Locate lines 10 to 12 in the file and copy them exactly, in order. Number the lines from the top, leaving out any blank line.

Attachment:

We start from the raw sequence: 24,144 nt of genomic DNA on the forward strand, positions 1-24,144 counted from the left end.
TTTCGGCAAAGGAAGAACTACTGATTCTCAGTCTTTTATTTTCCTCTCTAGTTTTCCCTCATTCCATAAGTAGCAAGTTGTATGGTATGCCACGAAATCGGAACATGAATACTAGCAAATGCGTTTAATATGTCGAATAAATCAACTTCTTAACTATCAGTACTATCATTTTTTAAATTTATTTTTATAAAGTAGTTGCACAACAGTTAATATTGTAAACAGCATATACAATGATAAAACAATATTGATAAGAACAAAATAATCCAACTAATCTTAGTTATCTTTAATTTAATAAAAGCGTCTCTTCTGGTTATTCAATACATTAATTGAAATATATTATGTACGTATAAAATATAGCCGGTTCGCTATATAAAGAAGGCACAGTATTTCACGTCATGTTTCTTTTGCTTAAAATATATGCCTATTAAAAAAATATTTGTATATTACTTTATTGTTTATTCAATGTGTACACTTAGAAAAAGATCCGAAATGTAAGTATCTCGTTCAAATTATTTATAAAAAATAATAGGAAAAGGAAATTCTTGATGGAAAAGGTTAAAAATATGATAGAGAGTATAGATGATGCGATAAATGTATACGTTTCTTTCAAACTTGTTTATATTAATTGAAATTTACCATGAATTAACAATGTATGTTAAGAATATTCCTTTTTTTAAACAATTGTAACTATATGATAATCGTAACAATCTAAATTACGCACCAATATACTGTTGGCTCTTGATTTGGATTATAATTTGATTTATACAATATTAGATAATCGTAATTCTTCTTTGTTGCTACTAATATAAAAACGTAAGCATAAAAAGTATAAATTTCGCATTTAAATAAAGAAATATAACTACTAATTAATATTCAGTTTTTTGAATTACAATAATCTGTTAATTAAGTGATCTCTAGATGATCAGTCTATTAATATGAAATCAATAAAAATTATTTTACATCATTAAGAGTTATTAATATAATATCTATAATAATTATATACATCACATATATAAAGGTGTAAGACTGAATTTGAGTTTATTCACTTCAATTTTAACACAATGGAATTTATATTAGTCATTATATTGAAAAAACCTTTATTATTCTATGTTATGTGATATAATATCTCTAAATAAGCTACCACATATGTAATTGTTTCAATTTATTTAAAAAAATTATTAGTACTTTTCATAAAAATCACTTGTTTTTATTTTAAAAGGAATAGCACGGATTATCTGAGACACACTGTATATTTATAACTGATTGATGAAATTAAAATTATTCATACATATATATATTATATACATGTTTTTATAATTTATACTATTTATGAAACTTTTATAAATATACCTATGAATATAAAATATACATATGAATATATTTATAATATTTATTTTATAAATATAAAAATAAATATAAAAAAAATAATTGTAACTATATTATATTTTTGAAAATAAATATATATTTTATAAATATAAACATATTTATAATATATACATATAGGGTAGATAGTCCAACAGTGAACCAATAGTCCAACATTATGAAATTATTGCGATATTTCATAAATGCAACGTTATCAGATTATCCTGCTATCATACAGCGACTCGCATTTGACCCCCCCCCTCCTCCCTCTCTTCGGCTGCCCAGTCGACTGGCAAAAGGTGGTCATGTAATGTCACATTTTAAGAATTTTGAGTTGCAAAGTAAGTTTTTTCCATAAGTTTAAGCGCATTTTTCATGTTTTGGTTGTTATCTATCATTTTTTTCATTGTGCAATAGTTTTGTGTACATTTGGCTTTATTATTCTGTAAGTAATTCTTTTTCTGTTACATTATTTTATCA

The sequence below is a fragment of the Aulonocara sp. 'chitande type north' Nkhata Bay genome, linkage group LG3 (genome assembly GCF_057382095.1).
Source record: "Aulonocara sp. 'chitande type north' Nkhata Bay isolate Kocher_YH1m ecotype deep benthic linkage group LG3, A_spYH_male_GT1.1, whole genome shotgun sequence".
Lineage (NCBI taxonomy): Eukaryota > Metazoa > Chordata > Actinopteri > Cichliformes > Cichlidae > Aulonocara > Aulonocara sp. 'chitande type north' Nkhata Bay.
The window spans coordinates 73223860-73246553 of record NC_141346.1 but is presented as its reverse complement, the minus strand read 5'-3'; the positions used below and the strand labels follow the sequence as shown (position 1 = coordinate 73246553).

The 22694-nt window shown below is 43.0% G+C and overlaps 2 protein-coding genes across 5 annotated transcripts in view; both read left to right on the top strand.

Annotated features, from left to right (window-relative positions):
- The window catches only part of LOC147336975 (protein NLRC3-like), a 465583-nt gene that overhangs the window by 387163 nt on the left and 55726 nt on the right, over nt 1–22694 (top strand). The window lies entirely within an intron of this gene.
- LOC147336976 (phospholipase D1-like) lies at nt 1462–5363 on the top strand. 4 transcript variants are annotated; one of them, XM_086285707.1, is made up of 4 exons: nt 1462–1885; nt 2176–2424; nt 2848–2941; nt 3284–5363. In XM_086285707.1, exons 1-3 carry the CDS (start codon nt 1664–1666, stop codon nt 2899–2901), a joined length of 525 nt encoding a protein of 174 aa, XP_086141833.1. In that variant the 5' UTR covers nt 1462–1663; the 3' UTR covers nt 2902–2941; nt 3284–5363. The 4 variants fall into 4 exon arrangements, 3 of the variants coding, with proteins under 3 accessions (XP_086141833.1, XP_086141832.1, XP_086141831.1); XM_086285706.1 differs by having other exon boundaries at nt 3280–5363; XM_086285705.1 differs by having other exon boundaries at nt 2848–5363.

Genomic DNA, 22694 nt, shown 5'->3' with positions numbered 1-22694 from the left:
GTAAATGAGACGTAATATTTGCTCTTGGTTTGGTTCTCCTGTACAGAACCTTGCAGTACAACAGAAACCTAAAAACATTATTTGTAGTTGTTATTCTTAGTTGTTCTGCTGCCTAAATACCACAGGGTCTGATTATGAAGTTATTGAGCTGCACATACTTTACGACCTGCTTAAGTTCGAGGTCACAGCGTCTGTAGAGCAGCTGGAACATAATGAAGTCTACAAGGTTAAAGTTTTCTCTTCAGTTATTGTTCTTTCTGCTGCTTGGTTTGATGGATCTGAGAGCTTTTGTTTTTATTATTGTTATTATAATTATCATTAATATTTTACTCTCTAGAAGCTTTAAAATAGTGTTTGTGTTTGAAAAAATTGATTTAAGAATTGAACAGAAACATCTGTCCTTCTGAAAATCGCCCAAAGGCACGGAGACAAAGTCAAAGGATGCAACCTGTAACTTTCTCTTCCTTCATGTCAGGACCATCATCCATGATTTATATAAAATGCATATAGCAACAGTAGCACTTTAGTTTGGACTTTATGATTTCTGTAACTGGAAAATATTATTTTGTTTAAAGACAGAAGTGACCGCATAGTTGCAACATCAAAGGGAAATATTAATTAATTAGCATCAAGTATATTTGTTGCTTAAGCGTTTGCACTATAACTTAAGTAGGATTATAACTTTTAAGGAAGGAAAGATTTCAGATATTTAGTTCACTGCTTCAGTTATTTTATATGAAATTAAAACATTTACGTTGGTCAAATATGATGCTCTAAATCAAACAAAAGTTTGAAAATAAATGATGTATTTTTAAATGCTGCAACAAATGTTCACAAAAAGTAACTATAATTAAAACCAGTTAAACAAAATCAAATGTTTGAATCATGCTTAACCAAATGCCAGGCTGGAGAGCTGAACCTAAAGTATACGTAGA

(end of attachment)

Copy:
- LOC147336976 (phospholipase D1-like) lies at nt 1462–5363 on the top strand. 4 transcript variants are annotated; one of them, XM_086285707.1, is made up of 4 exons: nt 1462–1885; nt 2176–2424; nt 2848–2941; nt 3284–5363. In XM_086285707.1, exons 1-3 carry the CDS (start codon nt 1664–1666, stop codon nt 2899–2901), a joined length of 525 nt encoding a protein of 174 aa, XP_086141833.1. In that variant the 5' UTR covers nt 1462–1663; the 3' UTR covers nt 2902–2941; nt 3284–5363. The 4 variants fall into 4 exon arrangements, 3 of the variants coding, with proteins under 3 accessions (XP_086141833.1, XP_086141832.1, XP_086141831.1); XM_086285706.1 differs by having other exon boundaries at nt 3280–5363; XM_086285705.1 differs by having other exon boundaries at nt 2848–5363.

Genomic DNA, 22694 nt, shown 5'->3' with positions numbered 1-22694 from the left:
GTAAATGAGACGTAATATTTGCTCTTGGTTTGGTTCTCCTGTACAGAACCTTGCAGTACAACAGAAACCTAAAAACATTATTTGTAGTTGTTATTCTTAGTTGTTCTGCTGCCTAAATACCACAGGGTCTGATTATGAAGTTATTGAGCTGCACATACTTTACGACCTGCTTAAGTTCGAGGTCACAGCGTCTGTAGAGCAGCTGGAACATAATGAAGTCTACAAGGTTAAAGTTTTCTCTTCAGTTATTGTTCTTTCTGCTGCTTGGTTTGATGGATCTGAGAGCTTTTGTTTTTATTATTGTTATTATAATTATCATTAATATTTTACTCTCTAGAAGCTTTAAAATAGTGTTTGTGTTTGAAAAAATTGATTTAAGAATTGAACAGAAACATCTGTCCTTCTGAAAATCGCCCAAAGGCACGGAGACAAAGTCAAAGGATGCAACCTGTAACTTTCTCTTCCTTCATGTCAGGACCATCATCCATGATTTATATAAAATGCATATAGCAACAGTAGCACTTTAGTTTGGACTTTATGATTTCTGTAACTGGAAAATATTATTTTGTTTAAAGACAGAAGTGACCGCATAGTTGCAACATCAAAGGGAAATATTAATTAATTAGCATCAAGTATATTTGTTGCTTAAGCGTTTGCACTATAACTTAAGTAGGATTATAACTTTTAAGGAAGGAAAGATTTCAGATATTTAGTTCACTGCTTCAGTTATTTTATATGAAATTAAAACATTTACGTTGGTCAAATATGATGCTCTAAATCAAACAAAAGTTTGAAAATAAATGATGTATTTTTAAATGCTGCAACAAATGTTCACAAAAAGTAACTATAATTAAAACCAGTTAAACAAAATCAAATGTTTGAATCATGCTTAACCAAATGCCAGGCTGGAGAGCTGAACCTAAAGTATACGTAGA